Painting using just one colour.
I made a list of challenges and give my weekly class the task of completing one a month. Last month I posted the challenge of painting with the wrong hand. This month, as we are dealing with tone, I challenge you to paint a picture using only one colour.
Monochrome paintings produce some lovely results and have the advantage of creating unity with very little effort. The tonal range you use will affect the mood of the painting and by altering the tonal pattern you can paint the same scene many times, each one creating a unique atmosphere.
Inexperienced artists find that having to deal with tones, colour mixing, technique and composition in one go is so overwhelming they feel like giving up. Working with one colour takes away the difficulty of colour mixing leaving you to concentrate on the other aspects.
Before you begin, try to identify your lightest and darkest tones. Once these are established you can then compare them with other parts of the picture. I sometimes have my tone chart next to the paper I'm working on. This gives me something to compare the tones with, especially the first tones, as they can seem very dark against the white of the paper.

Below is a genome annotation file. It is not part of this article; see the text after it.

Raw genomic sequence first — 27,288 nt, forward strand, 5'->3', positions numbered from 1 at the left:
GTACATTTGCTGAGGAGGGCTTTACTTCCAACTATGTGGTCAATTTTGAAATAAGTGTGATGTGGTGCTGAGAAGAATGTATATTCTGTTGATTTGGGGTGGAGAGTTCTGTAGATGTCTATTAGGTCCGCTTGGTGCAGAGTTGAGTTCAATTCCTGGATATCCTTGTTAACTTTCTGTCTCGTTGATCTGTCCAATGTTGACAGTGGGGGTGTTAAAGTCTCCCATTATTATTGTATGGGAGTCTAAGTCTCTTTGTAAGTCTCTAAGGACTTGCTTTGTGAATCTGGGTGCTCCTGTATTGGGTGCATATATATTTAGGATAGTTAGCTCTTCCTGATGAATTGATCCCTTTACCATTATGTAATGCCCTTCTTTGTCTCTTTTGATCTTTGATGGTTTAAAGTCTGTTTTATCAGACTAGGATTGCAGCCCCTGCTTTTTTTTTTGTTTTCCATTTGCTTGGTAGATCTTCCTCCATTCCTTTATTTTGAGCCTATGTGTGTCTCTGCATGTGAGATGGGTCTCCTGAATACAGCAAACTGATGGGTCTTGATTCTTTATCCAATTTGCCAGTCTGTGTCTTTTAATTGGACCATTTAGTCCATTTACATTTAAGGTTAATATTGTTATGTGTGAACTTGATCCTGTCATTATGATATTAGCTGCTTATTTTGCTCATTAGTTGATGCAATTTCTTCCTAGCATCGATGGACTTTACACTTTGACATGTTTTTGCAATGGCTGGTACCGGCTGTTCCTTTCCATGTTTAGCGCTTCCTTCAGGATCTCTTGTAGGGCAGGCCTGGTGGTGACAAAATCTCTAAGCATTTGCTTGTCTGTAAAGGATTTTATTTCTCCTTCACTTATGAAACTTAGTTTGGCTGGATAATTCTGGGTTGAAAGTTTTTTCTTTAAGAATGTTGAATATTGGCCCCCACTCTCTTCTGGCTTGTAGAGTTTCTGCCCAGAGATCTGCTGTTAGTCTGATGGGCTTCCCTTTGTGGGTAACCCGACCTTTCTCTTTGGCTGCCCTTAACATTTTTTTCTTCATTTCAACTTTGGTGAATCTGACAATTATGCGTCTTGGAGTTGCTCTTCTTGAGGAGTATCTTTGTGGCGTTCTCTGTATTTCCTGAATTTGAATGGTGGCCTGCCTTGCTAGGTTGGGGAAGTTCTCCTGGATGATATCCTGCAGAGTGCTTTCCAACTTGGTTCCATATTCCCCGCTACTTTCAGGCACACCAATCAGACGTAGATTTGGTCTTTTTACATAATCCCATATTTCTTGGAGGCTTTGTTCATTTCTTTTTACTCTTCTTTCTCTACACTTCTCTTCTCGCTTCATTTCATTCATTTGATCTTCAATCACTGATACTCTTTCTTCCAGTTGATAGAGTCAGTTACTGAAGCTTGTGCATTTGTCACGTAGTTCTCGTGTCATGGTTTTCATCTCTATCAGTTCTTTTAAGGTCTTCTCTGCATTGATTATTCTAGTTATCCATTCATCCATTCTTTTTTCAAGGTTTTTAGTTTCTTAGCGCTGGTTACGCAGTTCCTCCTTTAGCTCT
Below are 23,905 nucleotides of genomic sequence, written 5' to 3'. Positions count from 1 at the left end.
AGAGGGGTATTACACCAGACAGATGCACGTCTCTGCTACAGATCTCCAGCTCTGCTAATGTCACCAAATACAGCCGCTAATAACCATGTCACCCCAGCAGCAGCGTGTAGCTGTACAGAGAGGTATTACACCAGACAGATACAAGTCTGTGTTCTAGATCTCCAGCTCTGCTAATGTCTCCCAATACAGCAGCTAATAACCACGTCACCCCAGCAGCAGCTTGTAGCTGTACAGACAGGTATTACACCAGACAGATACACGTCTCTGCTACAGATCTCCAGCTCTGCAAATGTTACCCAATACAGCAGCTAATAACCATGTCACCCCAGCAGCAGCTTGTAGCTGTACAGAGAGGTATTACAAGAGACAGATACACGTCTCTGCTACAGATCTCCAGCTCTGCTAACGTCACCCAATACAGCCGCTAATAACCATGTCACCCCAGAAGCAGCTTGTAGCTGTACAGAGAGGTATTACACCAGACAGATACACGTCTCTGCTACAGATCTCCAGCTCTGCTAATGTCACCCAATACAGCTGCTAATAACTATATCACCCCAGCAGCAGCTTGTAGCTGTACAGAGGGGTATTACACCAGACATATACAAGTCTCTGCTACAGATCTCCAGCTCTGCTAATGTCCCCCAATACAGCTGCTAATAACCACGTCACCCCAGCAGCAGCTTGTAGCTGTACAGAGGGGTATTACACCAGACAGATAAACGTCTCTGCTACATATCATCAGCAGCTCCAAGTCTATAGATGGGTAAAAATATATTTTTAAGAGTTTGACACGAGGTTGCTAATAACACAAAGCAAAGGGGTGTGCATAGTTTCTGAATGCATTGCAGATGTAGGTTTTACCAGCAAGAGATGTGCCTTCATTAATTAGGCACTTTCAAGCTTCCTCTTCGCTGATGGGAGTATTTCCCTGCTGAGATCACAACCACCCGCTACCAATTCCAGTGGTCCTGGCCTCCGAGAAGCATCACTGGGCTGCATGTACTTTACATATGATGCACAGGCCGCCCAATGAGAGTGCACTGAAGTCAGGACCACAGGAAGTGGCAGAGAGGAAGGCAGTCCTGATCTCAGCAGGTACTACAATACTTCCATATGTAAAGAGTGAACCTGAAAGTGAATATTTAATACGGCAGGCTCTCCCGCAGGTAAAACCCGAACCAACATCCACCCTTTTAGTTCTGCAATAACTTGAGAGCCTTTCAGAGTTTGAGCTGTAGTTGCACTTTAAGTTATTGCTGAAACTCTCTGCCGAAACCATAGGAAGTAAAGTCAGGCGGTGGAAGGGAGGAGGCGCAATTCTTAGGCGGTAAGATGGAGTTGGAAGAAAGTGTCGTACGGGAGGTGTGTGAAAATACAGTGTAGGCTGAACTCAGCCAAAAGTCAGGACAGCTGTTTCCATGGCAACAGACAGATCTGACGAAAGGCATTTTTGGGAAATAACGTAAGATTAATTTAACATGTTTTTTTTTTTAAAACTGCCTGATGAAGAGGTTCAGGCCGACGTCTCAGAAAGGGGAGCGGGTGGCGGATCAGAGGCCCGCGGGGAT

I painted the example above during a painting holiday in France. It was a hot day and a group of us were painting outside. I was originally painting the view from the bottom of the garden but I began to burn so I walked back and sat in the shade to paint the house instead.
I used French Ultramarine with the intention of adding colour later on. However, as so often happens in watercolour, my original idea was abandoned as my choice of colour seemed to perfectly depict the feeling of the time and place. I did not consciously choose the colour because it is called "French Ultramarine" in fact I only ever refer to it as Ultramarine. It is only since writing for my blog that I have started to use its full name to avoid confusion.
From my palette of six colours French Ultramarine or Burnt Sienna are good choices for a monochromatic painting.
If you are more experienced you could mix primary colours in the palette to produce a secondary or tertiary colour and use that. This is more of a challenge as you will need to mix the same colour for each of the tones used. Below, in my painting of Madonna, I used the three cool primary colours, Winsor Blue (green shade), Winsor Lemon and Permanent Rose to mix a neutral grey. I mean, why make life easy, hey!